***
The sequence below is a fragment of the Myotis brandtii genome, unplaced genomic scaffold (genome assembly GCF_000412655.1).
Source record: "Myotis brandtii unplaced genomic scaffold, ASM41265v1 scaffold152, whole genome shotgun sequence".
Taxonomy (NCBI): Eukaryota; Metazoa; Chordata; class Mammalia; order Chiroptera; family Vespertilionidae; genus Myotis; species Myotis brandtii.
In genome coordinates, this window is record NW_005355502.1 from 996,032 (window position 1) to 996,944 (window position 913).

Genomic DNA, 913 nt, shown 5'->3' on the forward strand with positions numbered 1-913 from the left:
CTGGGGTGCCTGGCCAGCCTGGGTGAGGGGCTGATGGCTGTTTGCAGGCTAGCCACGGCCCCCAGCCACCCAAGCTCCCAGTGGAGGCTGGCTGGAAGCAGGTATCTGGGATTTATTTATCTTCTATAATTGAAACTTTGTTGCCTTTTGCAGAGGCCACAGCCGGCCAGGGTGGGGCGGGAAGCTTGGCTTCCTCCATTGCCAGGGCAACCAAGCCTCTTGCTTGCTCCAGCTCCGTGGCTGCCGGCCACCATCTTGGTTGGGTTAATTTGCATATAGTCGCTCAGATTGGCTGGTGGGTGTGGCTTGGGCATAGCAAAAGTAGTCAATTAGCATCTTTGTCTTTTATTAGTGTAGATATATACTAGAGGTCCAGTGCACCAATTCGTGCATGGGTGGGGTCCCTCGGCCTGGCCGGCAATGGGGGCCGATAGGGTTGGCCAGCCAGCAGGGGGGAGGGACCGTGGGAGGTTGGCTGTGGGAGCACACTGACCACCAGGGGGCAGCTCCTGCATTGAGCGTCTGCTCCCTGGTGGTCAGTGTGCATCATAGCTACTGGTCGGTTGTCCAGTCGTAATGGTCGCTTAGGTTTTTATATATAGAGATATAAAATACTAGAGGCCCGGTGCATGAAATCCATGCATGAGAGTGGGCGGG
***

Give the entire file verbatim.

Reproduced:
The sequence below is a fragment of the Myotis brandtii genome, unplaced genomic scaffold (genome assembly GCF_000412655.1).
Source record: "Myotis brandtii unplaced genomic scaffold, ASM41265v1 scaffold152, whole genome shotgun sequence".
Taxonomy (NCBI): Eukaryota; Metazoa; Chordata; class Mammalia; order Chiroptera; family Vespertilionidae; genus Myotis; species Myotis brandtii.
In genome coordinates, this window is record NW_005355502.1 from 996,032 (window position 1) to 996,944 (window position 913).

Genomic DNA, 913 nt, shown 5'->3' on the forward strand with positions numbered 1-913 from the left:
CTGGGGTGCCTGGCCAGCCTGGGTGAGGGGCTGATGGCTGTTTGCAGGCTAGCCACGGCCCCCAGCCACCCAAGCTCCCAGTGGAGGCTGGCTGGAAGCAGGTATCTGGGATTTATTTATCTTCTATAATTGAAACTTTGTTGCCTTTTGCAGAGGCCACAGCCGGCCAGGGTGGGGCGGGAAGCTTGGCTTCCTCCATTGCCAGGGCAACCAAGCCTCTTGCTTGCTCCAGCTCCGTGGCTGCCGGCCACCATCTTGGTTGGGTTAATTTGCATATAGTCGCTCAGATTGGCTGGTGGGTGTGGCTTGGGCATAGCAAAAGTAGTCAATTAGCATCTTTGTCTTTTATTAGTGTAGATATATACTAGAGGTCCAGTGCACCAATTCGTGCATGGGTGGGGTCCCTCGGCCTGGCCGGCAATGGGGGCCGATAGGGTTGGCCAGCCAGCAGGGGGGAGGGACCGTGGGAGGTTGGCTGTGGGAGCACACTGACCACCAGGGGGCAGCTCCTGCATTGAGCGTCTGCTCCCTGGTGGTCAGTGTGCATCATAGCTACTGGTCGGTTGTCCAGTCGTAATGGTCGCTTAGGTTTTTATATATAGAGATATAAAATACTAGAGGCCCGGTGCATGAAATCCATGCATGAGAGTGGGCGGG